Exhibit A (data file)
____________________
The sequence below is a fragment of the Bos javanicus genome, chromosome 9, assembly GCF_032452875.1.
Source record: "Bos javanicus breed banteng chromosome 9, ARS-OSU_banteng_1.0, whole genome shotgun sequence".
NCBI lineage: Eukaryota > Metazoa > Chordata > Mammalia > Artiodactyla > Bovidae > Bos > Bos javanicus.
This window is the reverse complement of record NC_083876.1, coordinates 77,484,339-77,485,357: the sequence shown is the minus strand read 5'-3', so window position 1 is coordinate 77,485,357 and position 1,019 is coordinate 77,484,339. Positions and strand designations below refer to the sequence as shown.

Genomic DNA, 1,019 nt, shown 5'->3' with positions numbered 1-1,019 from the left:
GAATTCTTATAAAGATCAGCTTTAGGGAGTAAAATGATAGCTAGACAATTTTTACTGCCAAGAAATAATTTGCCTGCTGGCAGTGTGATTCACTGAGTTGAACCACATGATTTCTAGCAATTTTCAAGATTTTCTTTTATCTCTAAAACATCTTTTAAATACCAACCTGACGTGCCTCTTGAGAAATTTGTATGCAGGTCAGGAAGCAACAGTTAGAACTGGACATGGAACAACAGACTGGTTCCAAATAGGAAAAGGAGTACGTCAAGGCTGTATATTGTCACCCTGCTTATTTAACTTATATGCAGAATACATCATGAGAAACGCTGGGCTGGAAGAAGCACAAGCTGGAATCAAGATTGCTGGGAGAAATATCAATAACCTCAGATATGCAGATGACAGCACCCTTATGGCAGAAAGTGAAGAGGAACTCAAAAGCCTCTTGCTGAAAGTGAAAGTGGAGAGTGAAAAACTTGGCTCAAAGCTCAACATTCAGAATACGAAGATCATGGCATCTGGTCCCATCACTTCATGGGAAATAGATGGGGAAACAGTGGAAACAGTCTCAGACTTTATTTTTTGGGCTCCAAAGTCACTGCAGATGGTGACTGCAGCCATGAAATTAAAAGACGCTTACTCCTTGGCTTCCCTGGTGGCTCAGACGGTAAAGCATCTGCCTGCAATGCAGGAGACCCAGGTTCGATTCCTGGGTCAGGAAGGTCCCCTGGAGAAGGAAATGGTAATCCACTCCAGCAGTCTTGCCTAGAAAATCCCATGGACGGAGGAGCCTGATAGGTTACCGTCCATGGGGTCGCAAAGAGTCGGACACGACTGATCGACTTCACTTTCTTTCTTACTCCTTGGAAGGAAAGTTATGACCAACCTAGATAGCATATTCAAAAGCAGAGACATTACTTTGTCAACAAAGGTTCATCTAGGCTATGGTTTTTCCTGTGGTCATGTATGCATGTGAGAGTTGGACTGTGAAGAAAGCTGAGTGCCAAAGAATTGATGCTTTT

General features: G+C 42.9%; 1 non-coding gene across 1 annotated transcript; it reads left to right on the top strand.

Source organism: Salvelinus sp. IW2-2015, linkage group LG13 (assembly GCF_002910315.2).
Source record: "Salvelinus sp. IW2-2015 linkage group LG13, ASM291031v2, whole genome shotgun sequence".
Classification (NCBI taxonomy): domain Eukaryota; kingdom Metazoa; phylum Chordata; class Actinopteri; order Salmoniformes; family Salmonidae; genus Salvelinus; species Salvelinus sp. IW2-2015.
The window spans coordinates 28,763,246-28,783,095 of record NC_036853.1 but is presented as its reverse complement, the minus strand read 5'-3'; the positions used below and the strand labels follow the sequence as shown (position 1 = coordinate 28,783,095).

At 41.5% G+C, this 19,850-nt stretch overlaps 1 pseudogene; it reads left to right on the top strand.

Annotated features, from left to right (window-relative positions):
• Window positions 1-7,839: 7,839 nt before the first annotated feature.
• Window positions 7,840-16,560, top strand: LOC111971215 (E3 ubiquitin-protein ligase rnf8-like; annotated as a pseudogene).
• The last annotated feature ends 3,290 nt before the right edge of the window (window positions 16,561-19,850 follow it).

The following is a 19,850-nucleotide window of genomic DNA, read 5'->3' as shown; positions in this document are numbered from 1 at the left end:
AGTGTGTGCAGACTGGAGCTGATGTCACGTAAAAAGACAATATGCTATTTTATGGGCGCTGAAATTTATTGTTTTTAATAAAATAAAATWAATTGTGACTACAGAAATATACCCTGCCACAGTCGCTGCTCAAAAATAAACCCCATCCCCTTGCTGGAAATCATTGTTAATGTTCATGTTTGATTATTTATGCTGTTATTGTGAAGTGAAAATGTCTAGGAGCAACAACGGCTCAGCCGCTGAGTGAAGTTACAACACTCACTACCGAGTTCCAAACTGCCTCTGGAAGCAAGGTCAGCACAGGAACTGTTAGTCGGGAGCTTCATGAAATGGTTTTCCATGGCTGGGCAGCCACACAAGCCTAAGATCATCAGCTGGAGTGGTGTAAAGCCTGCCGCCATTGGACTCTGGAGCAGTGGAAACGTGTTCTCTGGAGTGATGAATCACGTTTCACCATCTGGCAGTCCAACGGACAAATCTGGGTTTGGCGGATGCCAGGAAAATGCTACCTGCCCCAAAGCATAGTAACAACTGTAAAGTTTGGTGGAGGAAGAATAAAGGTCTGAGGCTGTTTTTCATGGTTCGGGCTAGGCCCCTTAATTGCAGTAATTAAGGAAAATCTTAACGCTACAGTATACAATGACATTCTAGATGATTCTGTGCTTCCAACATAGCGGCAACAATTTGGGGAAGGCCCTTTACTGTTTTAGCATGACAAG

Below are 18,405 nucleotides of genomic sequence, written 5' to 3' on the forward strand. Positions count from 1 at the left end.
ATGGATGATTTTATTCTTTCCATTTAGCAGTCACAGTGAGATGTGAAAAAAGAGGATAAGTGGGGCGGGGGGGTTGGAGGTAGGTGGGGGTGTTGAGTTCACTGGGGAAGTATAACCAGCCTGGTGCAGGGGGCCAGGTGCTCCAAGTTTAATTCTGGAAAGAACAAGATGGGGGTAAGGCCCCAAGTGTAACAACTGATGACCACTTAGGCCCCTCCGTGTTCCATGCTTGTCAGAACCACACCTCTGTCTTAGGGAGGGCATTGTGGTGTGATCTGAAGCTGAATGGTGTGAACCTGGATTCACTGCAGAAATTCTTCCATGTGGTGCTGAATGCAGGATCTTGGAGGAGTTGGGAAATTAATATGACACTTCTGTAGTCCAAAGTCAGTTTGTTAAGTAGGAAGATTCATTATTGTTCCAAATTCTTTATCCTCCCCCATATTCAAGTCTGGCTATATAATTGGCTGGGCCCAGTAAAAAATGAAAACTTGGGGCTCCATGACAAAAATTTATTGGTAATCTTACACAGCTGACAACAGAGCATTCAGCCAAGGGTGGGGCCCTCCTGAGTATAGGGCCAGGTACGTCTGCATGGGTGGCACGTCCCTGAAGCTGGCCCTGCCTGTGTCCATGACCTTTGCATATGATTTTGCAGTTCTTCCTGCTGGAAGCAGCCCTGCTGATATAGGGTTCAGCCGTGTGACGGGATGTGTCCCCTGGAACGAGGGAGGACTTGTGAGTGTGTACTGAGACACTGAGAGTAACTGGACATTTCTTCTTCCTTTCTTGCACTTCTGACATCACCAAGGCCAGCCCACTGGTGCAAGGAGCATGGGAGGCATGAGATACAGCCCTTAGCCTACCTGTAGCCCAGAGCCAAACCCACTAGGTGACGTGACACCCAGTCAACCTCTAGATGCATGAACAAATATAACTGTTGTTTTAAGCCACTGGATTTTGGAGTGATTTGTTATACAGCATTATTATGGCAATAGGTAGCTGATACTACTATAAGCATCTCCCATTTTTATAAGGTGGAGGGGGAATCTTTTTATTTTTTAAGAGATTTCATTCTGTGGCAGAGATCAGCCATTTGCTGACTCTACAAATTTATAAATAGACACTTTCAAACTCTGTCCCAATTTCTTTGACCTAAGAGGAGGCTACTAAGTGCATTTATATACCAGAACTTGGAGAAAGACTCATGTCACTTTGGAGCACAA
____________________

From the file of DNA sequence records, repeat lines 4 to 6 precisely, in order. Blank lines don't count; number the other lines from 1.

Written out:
This window is the reverse complement of record NC_083876.1, coordinates 77,484,339-77,485,357: the sequence shown is the minus strand read 5'-3', so window position 1 is coordinate 77,485,357 and position 1,019 is coordinate 77,484,339. Positions and strand designations below refer to the sequence as shown.

Genomic DNA, 1,019 nt, shown 5'->3' with positions numbered 1-1,019 from the left:
GAATTCTTATAAAGATCAGCTTTAGGGAGTAAAATGATAGCTAGACAATTTTTACTGCCAAGAAATAATTTGCCTGCTGGCAGTGTGATTCACTGAGTTGAACCACATGATTTCTAGCAATTTTCAAGATTTTCTTTTATCTCTAAAACATCTTTTAAATACCAACCTGACGTGCCTCTTGAGAAATTTGTATGCAGGTCAGGAAGCAACAGTTAGAACTGGACATGGAACAACAGACTGGTTCCAAATAGGAAAAGGAGTACGTCAAGGCTGTATATTGTCACCCTGCTTATTTAACTTATATGCAGAATACATCATGAGAAACGCTGGGCTGGAAGAAGCACAAGCTGGAATCAAGATTGCTGGGAGAAATATCAATAACCTCAGATATGCAGATGACAGCACCCTTATGGCAGAAAGTGAAGAGGAACTCAAAAGCCTCTTGCTGAAAGTGAAAGTGGAGAGTGAAAAACTTGGCTCAAAGCTCAACATTCAGAATACGAAGATCATGGCATCTGGTCCCATCACTTCATGGGAAATAGATGGGGAAACAGTGGAAACAGTCTCAGACTTTATTTTTTGGGCTCCAAAGTCACTGCAGATGGTGACTGCAGCCATGAAATTAAAAGACGCTTACTCCTTGGCTTCCCTGGTGGCTCAGACGGTAAAGCATCTGCCTGCAATGCAGGAGACCCAGGTTCGATTCCTGGGTCAGGAAGGTCCCCTGGAGAAGGAAATGGTAATCCACTCCAGCAGTCTTGCCTAGAAAATCCCATGGACGGAGGAGCCTGATAGGTTACCGTCCATGGGGTCGCAAAGAGTCGGACACGACTGATCGACTTCACTTTCTTTCTTACTCCTTGGAAGGAAAGTTATGACCAACCTAGATAGCATATTCAAAAGCAGAGACATTACTTTGTCAACAAAGGTTCATCTAGGCTATGGTTTTTCCTGTGGTCATGTATGCATGTGAGAGTTGGACTGTGAAGAAAGCTGAGTGCCAAAGAATTGATGCTTTT